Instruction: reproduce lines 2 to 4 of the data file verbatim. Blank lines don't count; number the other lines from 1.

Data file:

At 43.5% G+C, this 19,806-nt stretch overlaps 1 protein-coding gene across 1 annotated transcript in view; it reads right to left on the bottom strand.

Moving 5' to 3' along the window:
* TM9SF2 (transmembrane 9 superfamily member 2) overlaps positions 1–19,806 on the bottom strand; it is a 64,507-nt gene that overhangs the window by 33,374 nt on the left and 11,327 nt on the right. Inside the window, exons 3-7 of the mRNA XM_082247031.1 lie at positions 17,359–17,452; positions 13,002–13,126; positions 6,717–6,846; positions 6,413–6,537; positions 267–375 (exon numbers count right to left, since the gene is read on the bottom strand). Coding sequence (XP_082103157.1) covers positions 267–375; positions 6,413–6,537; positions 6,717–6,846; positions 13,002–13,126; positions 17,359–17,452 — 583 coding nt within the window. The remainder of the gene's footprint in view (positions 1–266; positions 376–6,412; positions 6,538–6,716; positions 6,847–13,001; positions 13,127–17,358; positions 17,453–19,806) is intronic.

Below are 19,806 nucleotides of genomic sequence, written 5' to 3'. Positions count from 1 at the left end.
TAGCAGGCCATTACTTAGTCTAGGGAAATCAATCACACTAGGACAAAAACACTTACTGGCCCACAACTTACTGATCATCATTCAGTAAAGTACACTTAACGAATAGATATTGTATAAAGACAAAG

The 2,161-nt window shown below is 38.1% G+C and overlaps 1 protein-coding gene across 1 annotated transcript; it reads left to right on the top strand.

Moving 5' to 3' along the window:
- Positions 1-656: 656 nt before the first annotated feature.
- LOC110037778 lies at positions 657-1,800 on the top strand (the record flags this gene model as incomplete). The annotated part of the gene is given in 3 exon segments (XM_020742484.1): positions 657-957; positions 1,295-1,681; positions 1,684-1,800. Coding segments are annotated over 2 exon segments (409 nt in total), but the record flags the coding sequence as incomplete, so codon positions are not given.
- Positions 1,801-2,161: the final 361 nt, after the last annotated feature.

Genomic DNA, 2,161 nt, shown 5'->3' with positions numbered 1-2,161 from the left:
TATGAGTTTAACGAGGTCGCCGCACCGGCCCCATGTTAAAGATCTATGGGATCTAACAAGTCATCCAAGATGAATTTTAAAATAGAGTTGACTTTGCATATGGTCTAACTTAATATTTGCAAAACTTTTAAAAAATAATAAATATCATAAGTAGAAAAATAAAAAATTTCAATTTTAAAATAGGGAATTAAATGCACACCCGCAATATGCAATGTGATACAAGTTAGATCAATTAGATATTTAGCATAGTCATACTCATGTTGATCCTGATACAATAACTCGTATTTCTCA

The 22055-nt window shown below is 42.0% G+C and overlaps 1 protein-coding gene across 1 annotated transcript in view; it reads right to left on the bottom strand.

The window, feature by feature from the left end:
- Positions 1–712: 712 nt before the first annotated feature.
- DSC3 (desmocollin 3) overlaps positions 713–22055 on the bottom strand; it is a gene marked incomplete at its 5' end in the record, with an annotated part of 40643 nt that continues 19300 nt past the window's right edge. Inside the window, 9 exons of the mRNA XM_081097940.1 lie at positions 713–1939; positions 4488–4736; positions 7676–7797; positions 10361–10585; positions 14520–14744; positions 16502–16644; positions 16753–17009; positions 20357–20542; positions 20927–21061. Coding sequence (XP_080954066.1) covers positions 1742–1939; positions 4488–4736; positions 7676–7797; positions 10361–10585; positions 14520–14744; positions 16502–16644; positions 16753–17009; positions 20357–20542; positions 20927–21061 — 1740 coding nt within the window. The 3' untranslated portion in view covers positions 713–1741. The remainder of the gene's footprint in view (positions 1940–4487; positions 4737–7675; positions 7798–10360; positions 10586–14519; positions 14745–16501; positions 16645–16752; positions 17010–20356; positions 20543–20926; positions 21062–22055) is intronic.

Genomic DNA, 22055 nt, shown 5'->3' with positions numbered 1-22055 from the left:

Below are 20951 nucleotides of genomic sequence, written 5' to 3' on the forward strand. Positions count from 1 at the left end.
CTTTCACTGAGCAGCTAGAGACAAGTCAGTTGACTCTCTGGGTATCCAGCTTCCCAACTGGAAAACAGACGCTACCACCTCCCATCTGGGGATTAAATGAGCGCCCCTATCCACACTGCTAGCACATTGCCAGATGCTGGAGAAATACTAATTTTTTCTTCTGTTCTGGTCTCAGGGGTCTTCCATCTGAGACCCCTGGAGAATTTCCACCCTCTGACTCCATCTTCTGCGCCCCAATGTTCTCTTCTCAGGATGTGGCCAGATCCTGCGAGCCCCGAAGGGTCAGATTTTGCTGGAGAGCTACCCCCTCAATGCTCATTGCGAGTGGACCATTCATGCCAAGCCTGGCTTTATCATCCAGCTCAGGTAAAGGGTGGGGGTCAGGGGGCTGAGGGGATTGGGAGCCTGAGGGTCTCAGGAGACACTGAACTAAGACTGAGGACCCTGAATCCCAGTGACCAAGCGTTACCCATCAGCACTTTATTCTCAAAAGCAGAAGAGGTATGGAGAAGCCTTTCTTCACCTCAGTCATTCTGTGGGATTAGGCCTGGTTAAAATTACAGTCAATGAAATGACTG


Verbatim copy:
Moving 5' to 3' along the window:
* TM9SF2 (transmembrane 9 superfamily member 2) overlaps positions 1–19,806 on the bottom strand; it is a 64,507-nt gene that overhangs the window by 33,374 nt on the left and 11,327 nt on the right. Inside the window, exons 3-7 of the mRNA XM_082247031.1 lie at positions 17,359–17,452; positions 13,002–13,126; positions 6,717–6,846; positions 6,413–6,537; positions 267–375 (exon numbers count right to left, since the gene is read on the bottom strand). Coding sequence (XP_082103157.1) covers positions 267–375; positions 6,413–6,537; positions 6,717–6,846; positions 13,002–13,126; positions 17,359–17,452 — 583 coding nt within the window. The remainder of the gene's footprint in view (positions 1–266; positions 376–6,412; positions 6,538–6,716; positions 6,847–13,001; positions 13,127–17,358; positions 17,453–19,806) is intronic.

Below are 19,806 nucleotides of genomic sequence, written 5' to 3'. Positions count from 1 at the left end.